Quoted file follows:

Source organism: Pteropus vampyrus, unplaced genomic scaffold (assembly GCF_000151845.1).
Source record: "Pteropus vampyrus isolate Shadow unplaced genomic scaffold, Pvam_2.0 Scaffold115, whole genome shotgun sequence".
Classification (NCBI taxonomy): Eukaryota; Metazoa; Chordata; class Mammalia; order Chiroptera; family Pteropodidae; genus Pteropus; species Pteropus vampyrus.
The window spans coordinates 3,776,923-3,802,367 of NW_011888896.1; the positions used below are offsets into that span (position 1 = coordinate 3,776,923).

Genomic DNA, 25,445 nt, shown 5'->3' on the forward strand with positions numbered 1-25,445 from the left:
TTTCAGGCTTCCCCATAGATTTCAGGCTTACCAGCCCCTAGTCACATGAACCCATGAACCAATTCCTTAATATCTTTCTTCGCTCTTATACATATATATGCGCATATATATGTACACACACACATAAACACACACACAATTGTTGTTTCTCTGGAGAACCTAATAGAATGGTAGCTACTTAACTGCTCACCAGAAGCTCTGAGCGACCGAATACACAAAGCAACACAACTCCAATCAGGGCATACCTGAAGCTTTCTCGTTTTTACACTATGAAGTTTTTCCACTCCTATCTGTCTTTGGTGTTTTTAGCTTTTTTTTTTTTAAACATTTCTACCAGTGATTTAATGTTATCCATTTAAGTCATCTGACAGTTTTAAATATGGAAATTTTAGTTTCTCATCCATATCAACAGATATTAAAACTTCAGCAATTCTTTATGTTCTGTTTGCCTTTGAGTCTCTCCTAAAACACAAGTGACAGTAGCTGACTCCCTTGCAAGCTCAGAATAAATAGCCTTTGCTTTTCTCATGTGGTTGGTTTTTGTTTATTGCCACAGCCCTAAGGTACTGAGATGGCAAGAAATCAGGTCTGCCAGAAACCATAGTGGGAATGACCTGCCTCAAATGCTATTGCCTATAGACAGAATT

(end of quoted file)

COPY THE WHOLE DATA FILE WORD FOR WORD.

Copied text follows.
Source organism: Pteropus vampyrus, unplaced genomic scaffold (assembly GCF_000151845.1).
Source record: "Pteropus vampyrus isolate Shadow unplaced genomic scaffold, Pvam_2.0 Scaffold115, whole genome shotgun sequence".
Classification (NCBI taxonomy): Eukaryota; Metazoa; Chordata; class Mammalia; order Chiroptera; family Pteropodidae; genus Pteropus; species Pteropus vampyrus.
The window spans coordinates 3,776,923-3,802,367 of NW_011888896.1; the positions used below are offsets into that span (position 1 = coordinate 3,776,923).

Genomic DNA, 25,445 nt, shown 5'->3' on the forward strand with positions numbered 1-25,445 from the left:
TTTCAGGCTTCCCCATAGATTTCAGGCTTACCAGCCCCTAGTCACATGAACCCATGAACCAATTCCTTAATATCTTTCTTCGCTCTTATACATATATATGCGCATATATATGTACACACACACATAAACACACACACAATTGTTGTTTCTCTGGAGAACCTAATAGAATGGTAGCTACTTAACTGCTCACCAGAAGCTCTGAGCGACCGAATACACAAAGCAACACAACTCCAATCAGGGCATACCTGAAGCTTTCTCGTTTTTACACTATGAAGTTTTTCCACTCCTATCTGTCTTTGGTGTTTTTAGCTTTTTTTTTTTTAAACATTTCTACCAGTGATTTAATGTTATCCATTTAAGTCATCTGACAGTTTTAAATATGGAAATTTTAGTTTCTCATCCATATCAACAGATATTAAAACTTCAGCAATTCTTTATGTTCTGTTTGCCTTTGAGTCTCTCCTAAAACACAAGTGACAGTAGCTGACTCCCTTGCAAGCTCAGAATAAATAGCCTTTGCTTTTCTCATGTGGTTGGTTTTTGTTTATTGCCACAGCCCTAAGGTACTGAGATGGCAAGAAATCAGGTCTGCCAGAAACCATAGTGGGAATGACCTGCCTCAAATGCTATTGCCTATAGACAGAATT